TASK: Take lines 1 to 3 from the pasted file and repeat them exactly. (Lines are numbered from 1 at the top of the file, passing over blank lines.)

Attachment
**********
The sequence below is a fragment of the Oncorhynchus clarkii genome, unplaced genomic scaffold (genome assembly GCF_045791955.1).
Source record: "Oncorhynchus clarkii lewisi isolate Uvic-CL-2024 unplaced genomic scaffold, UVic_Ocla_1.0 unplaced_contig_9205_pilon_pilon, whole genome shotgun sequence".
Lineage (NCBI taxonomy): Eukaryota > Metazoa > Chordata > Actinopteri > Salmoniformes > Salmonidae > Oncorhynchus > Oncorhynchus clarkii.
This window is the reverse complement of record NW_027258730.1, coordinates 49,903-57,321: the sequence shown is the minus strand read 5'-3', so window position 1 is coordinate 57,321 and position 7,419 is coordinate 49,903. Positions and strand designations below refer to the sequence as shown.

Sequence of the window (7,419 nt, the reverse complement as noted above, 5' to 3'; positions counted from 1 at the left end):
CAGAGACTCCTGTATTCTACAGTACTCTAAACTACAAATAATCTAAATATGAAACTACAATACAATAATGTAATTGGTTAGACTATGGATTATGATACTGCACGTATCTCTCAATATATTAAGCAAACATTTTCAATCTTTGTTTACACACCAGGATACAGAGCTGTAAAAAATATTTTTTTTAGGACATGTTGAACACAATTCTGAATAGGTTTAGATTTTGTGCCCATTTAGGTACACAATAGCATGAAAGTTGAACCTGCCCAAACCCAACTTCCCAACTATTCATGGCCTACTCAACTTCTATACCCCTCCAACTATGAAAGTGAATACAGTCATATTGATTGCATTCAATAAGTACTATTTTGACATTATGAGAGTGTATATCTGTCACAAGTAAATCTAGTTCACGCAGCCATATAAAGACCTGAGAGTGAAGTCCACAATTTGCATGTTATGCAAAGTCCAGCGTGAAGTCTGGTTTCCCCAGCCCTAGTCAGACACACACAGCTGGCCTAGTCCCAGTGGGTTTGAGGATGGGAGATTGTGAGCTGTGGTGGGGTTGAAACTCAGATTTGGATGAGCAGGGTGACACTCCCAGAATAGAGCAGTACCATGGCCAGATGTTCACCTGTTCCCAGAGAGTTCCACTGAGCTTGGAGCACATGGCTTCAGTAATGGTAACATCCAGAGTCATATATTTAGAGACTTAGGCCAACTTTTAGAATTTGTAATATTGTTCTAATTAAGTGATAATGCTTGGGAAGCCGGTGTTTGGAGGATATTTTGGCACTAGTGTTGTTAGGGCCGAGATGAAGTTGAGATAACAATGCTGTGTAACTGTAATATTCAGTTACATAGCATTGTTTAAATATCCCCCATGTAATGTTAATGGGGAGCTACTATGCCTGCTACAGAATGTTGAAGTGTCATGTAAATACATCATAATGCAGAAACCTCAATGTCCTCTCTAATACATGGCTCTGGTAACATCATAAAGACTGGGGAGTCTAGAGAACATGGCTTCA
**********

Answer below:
The sequence below is a fragment of the Oncorhynchus clarkii genome, unplaced genomic scaffold (genome assembly GCF_045791955.1).
Source record: "Oncorhynchus clarkii lewisi isolate Uvic-CL-2024 unplaced genomic scaffold, UVic_Ocla_1.0 unplaced_contig_9205_pilon_pilon, whole genome shotgun sequence".
Lineage (NCBI taxonomy): Eukaryota > Metazoa > Chordata > Actinopteri > Salmoniformes > Salmonidae > Oncorhynchus > Oncorhynchus clarkii.